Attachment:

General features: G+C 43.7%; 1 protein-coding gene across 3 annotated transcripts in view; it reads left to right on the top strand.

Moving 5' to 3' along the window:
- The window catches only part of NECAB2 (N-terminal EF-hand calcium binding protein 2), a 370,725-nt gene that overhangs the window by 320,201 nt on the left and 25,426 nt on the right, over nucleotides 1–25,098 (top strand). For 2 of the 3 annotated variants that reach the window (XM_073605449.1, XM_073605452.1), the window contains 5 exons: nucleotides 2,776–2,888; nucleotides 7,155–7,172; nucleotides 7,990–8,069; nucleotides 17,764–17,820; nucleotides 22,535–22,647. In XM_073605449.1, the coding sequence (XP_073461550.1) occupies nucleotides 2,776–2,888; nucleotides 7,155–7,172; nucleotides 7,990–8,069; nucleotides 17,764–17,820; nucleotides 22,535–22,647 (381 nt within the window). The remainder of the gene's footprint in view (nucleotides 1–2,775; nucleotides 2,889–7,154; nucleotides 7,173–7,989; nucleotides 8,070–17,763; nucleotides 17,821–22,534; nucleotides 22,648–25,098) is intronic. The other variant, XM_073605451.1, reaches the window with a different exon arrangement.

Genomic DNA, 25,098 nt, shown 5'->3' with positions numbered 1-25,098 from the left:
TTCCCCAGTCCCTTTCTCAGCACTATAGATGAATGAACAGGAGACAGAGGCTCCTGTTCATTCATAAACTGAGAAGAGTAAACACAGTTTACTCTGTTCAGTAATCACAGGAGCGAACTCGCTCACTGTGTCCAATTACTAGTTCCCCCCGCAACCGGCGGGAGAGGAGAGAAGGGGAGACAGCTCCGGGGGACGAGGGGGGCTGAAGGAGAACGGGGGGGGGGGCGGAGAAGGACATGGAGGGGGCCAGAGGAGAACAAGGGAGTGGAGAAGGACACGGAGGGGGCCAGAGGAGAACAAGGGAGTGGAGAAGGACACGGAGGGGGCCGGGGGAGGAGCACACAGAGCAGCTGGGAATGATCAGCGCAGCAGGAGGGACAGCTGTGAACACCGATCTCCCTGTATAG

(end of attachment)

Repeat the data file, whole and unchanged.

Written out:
General features: G+C 43.7%; 1 protein-coding gene across 3 annotated transcripts in view; it reads left to right on the top strand.

Moving 5' to 3' along the window:
- The window catches only part of NECAB2 (N-terminal EF-hand calcium binding protein 2), a 370,725-nt gene that overhangs the window by 320,201 nt on the left and 25,426 nt on the right, over nucleotides 1–25,098 (top strand). For 2 of the 3 annotated variants that reach the window (XM_073605449.1, XM_073605452.1), the window contains 5 exons: nucleotides 2,776–2,888; nucleotides 7,155–7,172; nucleotides 7,990–8,069; nucleotides 17,764–17,820; nucleotides 22,535–22,647. In XM_073605449.1, the coding sequence (XP_073461550.1) occupies nucleotides 2,776–2,888; nucleotides 7,155–7,172; nucleotides 7,990–8,069; nucleotides 17,764–17,820; nucleotides 22,535–22,647 (381 nt within the window). The remainder of the gene's footprint in view (nucleotides 1–2,775; nucleotides 2,889–7,154; nucleotides 7,173–7,989; nucleotides 8,070–17,763; nucleotides 17,821–22,534; nucleotides 22,648–25,098) is intronic. The other variant, XM_073605451.1, reaches the window with a different exon arrangement.

Genomic DNA, 25,098 nt, shown 5'->3' with positions numbered 1-25,098 from the left:
TTCCCCAGTCCCTTTCTCAGCACTATAGATGAATGAACAGGAGACAGAGGCTCCTGTTCATTCATAAACTGAGAAGAGTAAACACAGTTTACTCTGTTCAGTAATCACAGGAGCGAACTCGCTCACTGTGTCCAATTACTAGTTCCCCCCGCAACCGGCGGGAGAGGAGAGAAGGGGAGACAGCTCCGGGGGACGAGGGGGGCTGAAGGAGAACGGGGGGGGGGGCGGAGAAGGACATGGAGGGGGCCAGAGGAGAACAAGGGAGTGGAGAAGGACACGGAGGGGGCCAGAGGAGAACAAGGGAGTGGAGAAGGACACGGAGGGGGCCGGGGGAGGAGCACACAGAGCAGCTGGGAATGATCAGCGCAGCAGGAGGGACAGCTGTGAACACCGATCTCCCTGTATAG